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Commemorating the 10th anniversary of jazz great Miles Davis' death, a spate of album re-issues celebrates the Electric Miles period

Re-Birth of the Cool 

Commemorating the 10th anniversary of jazz great Miles Davis' death, a spate of album re-issues celebrates the Electric Miles period

On what day did the music die? For jazz buffs, the answer certainly isn't contained within the elaborate Jesus-meets-Elvis imagery of Don McLean's tired old rock staple "American Pie." The answer is, in fact, Sept. 28, 1991. Ten years ago. That's the day the restless spirit of Miles Davis abandoned its worn out bones and flew off like a cantankerous bird--either heaven-bound or hell-bent.

Of course, given his mercurial temperament, nobody's sure just where Miles is spending eternity. As a man, Davis was hard to figure: a brooding Prince of Darkness who could break your heart with a terse "hey muthafucka," or honey you up with a smile so sweet and unexpected that it meant, well, everything.

He loves me. He loves me not. Davis' friends were never certain.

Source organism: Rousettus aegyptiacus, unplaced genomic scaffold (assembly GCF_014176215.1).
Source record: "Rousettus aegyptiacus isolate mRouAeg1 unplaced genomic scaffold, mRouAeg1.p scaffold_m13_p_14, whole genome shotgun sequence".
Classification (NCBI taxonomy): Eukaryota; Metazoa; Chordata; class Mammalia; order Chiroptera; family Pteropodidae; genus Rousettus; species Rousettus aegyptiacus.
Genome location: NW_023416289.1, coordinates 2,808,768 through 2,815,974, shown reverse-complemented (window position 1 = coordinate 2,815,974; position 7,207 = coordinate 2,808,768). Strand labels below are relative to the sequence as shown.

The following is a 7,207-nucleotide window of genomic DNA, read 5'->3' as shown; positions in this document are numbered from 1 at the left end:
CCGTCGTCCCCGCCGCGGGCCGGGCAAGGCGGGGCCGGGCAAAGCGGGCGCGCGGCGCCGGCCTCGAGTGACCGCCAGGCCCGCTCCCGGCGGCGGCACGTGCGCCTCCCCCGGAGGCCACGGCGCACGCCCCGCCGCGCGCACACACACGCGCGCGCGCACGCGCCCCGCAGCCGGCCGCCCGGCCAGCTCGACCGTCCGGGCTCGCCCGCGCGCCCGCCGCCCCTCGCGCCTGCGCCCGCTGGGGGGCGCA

As a musician, however, he was without peer. Following an apprenticeship with saxophonist Charlie "Bird" Parker, the founder of modern jazz (bebop), Davis spent the rest of his career pulling jazz by the nose through a maze of stylistic changes. Circa 1949, Miles discovered hepcat cool, which gave way to blacktop-tough hard bop. Then wham!--another switcheroo: He wrapped up the '50s with the modal masterpiece, Kind of Blue, the best-selling jazz record of all time.

But Davis wasn't finished. During the '60s, he fronted a freewheeling though not particularly popular acoustic combo which, 35 years later, is oft admired for its high-wire improv approach (sans net). Today, that quintet is mentioned--in the same breath as Louis Armstrong's miraculous Hot 5 and Duke Ellington's rollicking orchestra of the early '40s--as one of a handful of jazz bands to die for.

But it wasn't until the late '60s that Davis executed his most notorious about-face, reminiscent of Dylan's folk-to-rock turnaround at the '65 Newport Folk Festival. Davis plugged in. The "Electric Miles" was born 'round about 1968, symbolized by the trumpeter's change in wardrobe. Exquisitely freaky-deeky, Davis slipped out of a Brooks Brothers suit and into a dashiki accessorized with Hendrix-inspired rainbow scarves and spangled whoopass shades. Fingering a day-glo trumpet that buzzed like a rampaging hornet, Davis embraced the earthy beats of James Brown and Sly and, in the meantime, managed to piss off a generation of jazzheads who were possibly more than just a little afraid of the accessibility of rock 'n' roll.